Editor's note: This popular story from the Daily Briefing's archives was republished on April 30, 2019.
Reporting for STAT News, Eric Boodman examines the controversy behind a marathon surgery for appendix cancer—and one man's seven-state pursuit to obtain a surgery that even he calls “barbaric.”
During the procedure—heated intraperitoneal chemotherapy (HIPEC) combined with cytoreduction—doctors feel within patient's abdomen with a gloved hand and remove all tumors with a tool that burns and cuts simultaneously, a process that can take hours.
Then, surgeons pump hot chemotherapy into the abdomen to kill off the smallest cancer cells, sometimes rocking a patient's upper body for more than an hour to make sure the chemo sinks into every crevice.
Doctors must remove ever tumor nodule, or else the cancer could return even before the surgery—which can take upwards of 16 hours—is over.
The medical community is divided over whether HIPEC with cytoreduction is an effective treatment for appendix cancer, Boodman writes.
American surgeons, borrowing from their peers in Japan, first used the technique in the 1980s to treat tumors that have metastasized into the abdominal cavity.
As more surgeons gained experience with the surgery, mortality rates declined and more hospitals started performing the operation. The number of U.S. hospitals that do the procedure has climbed from about 10 in the early 2000s to about 100 today.
Yet the complication rate can be high, and many hospitals don't believe there are enough data to support cytoreduction with HIPEC, says David Bartlett, a surgical oncologist at UPMC.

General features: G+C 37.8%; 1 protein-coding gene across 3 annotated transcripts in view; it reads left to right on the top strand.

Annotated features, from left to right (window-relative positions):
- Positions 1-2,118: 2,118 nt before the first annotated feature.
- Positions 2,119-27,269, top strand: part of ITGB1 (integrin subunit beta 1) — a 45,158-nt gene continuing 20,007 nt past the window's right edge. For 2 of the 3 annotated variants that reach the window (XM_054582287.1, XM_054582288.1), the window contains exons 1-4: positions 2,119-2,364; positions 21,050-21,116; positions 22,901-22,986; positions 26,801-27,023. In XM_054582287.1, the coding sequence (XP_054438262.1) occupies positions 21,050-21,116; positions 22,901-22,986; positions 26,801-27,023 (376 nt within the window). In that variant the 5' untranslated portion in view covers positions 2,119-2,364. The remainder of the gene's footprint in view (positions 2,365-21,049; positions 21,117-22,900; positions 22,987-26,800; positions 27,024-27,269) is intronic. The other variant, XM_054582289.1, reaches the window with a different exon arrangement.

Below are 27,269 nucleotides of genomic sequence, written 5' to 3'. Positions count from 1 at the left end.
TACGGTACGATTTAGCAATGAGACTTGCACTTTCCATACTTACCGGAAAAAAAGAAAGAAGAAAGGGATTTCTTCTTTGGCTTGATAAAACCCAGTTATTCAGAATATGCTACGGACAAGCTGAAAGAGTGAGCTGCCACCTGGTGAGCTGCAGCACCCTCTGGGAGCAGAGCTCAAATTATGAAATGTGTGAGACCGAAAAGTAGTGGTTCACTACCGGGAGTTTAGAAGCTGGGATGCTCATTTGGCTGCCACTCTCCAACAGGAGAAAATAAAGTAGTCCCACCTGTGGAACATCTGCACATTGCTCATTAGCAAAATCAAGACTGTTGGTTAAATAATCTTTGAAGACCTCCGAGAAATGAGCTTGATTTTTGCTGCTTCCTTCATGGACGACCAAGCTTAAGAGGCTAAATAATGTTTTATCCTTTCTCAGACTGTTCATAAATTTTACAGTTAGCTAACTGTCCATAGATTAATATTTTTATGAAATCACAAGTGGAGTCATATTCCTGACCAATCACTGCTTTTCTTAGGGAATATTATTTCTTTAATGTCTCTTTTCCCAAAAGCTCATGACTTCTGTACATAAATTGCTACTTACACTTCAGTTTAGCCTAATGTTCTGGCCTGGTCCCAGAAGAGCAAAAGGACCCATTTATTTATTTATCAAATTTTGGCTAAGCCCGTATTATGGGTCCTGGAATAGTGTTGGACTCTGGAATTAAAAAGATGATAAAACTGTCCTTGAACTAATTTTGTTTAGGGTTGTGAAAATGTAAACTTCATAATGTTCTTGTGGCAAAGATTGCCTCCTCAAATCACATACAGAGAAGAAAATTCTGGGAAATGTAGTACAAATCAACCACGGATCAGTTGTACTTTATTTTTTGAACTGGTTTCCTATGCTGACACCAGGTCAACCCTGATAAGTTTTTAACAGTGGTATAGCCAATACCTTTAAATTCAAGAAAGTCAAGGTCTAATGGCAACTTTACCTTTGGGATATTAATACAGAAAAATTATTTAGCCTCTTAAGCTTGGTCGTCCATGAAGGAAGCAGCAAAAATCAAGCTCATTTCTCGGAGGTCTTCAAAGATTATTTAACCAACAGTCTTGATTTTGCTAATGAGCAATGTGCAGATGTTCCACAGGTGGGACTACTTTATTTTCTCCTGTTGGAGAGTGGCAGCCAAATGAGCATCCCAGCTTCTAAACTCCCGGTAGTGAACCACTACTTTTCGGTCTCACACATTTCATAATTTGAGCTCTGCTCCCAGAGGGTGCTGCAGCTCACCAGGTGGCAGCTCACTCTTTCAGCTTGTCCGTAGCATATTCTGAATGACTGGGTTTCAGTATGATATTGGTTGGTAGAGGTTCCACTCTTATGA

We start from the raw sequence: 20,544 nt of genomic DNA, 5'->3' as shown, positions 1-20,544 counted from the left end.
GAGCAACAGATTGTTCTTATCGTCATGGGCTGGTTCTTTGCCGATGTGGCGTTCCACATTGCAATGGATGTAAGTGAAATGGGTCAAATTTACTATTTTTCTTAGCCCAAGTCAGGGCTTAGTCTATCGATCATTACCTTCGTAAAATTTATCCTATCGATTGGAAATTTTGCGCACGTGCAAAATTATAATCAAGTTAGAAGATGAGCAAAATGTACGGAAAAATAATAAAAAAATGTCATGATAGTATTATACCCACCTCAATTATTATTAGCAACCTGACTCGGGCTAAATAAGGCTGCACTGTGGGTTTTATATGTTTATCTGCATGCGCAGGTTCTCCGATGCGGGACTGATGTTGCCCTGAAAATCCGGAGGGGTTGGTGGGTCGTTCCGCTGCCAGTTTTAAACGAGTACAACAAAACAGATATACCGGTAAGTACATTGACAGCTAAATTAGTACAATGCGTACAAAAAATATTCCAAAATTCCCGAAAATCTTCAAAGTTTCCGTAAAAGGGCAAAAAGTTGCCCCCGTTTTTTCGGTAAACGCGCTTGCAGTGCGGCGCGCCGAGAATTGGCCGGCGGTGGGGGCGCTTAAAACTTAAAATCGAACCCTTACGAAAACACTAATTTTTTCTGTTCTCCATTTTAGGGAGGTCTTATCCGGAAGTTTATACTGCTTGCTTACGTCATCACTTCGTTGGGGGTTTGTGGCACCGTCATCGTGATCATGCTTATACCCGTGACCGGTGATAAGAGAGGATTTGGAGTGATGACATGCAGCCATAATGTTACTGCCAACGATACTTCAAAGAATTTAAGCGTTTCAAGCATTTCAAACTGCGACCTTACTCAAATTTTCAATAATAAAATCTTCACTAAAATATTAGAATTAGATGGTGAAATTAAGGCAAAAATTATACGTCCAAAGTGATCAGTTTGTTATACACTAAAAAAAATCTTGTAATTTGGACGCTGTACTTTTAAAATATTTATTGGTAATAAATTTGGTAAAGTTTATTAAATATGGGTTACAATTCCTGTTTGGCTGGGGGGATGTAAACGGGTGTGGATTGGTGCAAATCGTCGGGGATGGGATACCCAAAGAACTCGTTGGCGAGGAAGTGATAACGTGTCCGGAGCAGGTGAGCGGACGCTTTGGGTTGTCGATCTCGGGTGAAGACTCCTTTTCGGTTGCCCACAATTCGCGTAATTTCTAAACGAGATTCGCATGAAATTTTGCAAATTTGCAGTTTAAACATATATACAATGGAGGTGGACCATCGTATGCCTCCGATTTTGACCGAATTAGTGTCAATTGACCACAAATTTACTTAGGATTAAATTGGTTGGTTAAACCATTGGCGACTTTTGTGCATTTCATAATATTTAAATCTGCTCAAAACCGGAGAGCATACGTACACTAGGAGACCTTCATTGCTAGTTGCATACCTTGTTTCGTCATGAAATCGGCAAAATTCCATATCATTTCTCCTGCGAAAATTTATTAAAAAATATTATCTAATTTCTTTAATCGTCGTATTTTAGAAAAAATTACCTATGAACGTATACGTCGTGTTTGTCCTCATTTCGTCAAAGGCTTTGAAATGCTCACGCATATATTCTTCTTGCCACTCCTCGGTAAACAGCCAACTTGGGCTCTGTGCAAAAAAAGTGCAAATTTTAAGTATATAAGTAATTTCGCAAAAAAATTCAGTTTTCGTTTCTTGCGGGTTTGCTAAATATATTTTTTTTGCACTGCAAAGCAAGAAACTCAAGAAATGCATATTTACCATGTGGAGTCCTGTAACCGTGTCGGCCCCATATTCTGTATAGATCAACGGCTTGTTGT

Several studies have been published on the surgery, but many experts say they weren't sufficiently rigorous to prove whether heated chemo is beneficial. That may soon change, as more stringent studies are "on their way," including a randomized controlled trial in France, Boodman reports.
One man's journey
Amid the uncertainty, STAT News profiles one patient, Stephen Phillips, who fought hard to have the surgery.
Phillips was under no illusions that the surgery would be easy. "It's been referred to as barbaric. It's been referred to as having up to 10 abdominal surgeries at once. It's not for the faint of heart," he told STAT News before the surgery.
"It's like gearing up for the Stanley Cup championship and the Super Bowl, all rolled into one. Minus the hotdogs and the beer."
But his appendix cancer had metastasized, and if left untreated, the tumors could have grown, pushed against his organs, affected his digestion, and caused him to starve to death.
Phillips spent five months attempting to arrange the surgery—even though he could barely get out of bed, Boodman reports. He successfully fought his insurance company's initial decision not to cover the operation.
And he was thorough in picking his surgeon: Phillips talked with nine medical teams in seven states before finally settling on UPMC's Bartlett, who says he has performed the procedure more than 1,000 times. (Since so few hospitals perform the procedure—and few surgeons have performed it many times—patients often travel the country looking for the right doctor, says Laura Lambert, a surgical oncologist at UMass Memorial Medical Center.)
The day of the surgery was also a moment of truth: If Bartlett saw that Phillips had too many tumors, he would have sent him home. But the tumor count looked manageable, and after hours of cutting tumors and administering heated chemo, Phillips' surgery was complete.
Shortly after his surgery, however, Phillips found himself in the ICU and then back in the OR as the result of surgical complications: an infection that contributed to pneumonia, and a leakage in his intestinal tract that required surgery.
He was discharged a month post-surgery and is currently in recovery, Boodman reports (Boodman, STAT News, 3/24).
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